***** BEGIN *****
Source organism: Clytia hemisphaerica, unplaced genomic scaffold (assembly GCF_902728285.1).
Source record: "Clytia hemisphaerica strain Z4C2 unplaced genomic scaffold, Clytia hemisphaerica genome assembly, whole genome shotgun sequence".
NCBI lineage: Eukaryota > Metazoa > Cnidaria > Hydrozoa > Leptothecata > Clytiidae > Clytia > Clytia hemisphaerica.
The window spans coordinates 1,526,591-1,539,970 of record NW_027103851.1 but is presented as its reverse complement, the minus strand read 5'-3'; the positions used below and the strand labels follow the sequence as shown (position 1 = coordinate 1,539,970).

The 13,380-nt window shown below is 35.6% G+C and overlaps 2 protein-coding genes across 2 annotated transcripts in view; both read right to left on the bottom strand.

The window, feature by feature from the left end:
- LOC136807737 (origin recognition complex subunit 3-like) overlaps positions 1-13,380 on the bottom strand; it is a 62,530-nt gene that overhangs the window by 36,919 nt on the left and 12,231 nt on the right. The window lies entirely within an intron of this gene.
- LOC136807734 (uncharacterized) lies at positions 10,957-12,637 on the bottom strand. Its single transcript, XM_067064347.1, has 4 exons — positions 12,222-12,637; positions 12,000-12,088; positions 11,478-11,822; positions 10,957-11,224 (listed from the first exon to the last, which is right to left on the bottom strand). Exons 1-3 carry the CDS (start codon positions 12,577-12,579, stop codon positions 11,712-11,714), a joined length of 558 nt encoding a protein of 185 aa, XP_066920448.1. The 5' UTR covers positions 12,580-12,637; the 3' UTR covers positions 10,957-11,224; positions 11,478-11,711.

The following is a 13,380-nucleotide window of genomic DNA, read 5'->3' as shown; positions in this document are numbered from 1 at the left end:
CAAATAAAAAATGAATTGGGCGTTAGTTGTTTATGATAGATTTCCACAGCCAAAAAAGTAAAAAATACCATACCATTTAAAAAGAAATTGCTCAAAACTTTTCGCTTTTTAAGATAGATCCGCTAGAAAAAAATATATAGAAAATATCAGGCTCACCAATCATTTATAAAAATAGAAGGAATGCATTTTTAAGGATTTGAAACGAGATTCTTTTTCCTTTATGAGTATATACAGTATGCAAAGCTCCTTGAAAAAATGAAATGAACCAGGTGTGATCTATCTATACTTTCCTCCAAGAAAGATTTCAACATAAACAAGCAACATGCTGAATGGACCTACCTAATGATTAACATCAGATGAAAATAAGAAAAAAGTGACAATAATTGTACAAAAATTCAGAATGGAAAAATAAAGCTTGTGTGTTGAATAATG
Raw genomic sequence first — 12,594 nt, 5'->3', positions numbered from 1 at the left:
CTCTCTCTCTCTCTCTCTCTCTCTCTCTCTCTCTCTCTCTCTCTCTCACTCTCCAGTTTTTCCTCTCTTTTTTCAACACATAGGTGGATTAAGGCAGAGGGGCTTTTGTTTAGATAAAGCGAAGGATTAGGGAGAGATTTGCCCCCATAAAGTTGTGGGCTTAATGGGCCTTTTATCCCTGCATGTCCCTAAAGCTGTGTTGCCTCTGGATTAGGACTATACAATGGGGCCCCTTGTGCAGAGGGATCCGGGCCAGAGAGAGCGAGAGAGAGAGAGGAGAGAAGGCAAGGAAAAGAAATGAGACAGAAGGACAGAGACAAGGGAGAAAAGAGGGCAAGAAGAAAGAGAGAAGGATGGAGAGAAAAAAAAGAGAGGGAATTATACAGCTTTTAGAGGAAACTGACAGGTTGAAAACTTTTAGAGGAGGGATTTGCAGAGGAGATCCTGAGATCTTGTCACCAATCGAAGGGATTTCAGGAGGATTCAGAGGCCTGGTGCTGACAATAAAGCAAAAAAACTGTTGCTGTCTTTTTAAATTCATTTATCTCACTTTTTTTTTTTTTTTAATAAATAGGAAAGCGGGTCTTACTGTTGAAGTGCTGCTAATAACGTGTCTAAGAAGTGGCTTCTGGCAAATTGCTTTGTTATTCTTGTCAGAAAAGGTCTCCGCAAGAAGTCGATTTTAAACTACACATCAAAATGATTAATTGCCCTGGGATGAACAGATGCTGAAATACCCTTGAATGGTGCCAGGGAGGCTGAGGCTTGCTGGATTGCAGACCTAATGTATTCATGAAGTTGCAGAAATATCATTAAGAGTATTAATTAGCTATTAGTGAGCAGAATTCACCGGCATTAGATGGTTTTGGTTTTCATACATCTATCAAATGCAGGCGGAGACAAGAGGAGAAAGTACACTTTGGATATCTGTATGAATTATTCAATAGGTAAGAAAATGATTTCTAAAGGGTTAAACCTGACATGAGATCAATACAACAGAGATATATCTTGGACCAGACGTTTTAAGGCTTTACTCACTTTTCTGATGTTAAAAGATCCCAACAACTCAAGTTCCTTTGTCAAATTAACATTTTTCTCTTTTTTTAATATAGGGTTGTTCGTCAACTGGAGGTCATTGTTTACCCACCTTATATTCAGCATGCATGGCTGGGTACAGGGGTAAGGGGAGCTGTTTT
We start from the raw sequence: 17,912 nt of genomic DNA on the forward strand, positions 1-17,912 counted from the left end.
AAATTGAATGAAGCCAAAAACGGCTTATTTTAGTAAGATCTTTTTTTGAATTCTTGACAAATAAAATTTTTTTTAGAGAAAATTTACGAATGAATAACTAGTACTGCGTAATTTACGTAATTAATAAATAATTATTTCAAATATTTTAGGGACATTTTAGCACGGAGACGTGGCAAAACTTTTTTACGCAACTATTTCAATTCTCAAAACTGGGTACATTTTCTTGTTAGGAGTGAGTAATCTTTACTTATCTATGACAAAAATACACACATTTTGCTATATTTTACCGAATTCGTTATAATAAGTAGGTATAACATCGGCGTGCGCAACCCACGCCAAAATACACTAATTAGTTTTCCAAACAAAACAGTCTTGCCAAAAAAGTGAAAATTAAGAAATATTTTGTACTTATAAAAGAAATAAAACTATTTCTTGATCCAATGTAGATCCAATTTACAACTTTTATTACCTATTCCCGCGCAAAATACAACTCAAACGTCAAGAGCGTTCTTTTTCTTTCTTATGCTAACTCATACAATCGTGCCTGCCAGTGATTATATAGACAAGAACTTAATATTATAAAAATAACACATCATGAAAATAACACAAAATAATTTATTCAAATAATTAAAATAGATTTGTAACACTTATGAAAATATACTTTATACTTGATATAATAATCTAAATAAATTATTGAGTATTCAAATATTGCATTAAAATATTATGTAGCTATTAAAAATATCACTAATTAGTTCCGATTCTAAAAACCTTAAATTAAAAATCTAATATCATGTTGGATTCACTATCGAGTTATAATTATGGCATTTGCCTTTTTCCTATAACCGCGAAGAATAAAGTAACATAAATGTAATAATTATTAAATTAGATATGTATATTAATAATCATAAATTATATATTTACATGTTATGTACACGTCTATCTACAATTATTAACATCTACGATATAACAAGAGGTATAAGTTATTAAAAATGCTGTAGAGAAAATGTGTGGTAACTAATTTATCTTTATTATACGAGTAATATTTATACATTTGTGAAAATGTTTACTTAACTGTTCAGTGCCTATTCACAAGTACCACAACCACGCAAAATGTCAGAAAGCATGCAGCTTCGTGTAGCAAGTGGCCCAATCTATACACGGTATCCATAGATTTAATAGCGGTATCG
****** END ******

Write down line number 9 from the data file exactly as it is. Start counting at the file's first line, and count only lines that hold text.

The following is a 13,380-nucleotide window of genomic DNA, read 5'->3' as shown; positions in this document are numbered from 1 at the left end: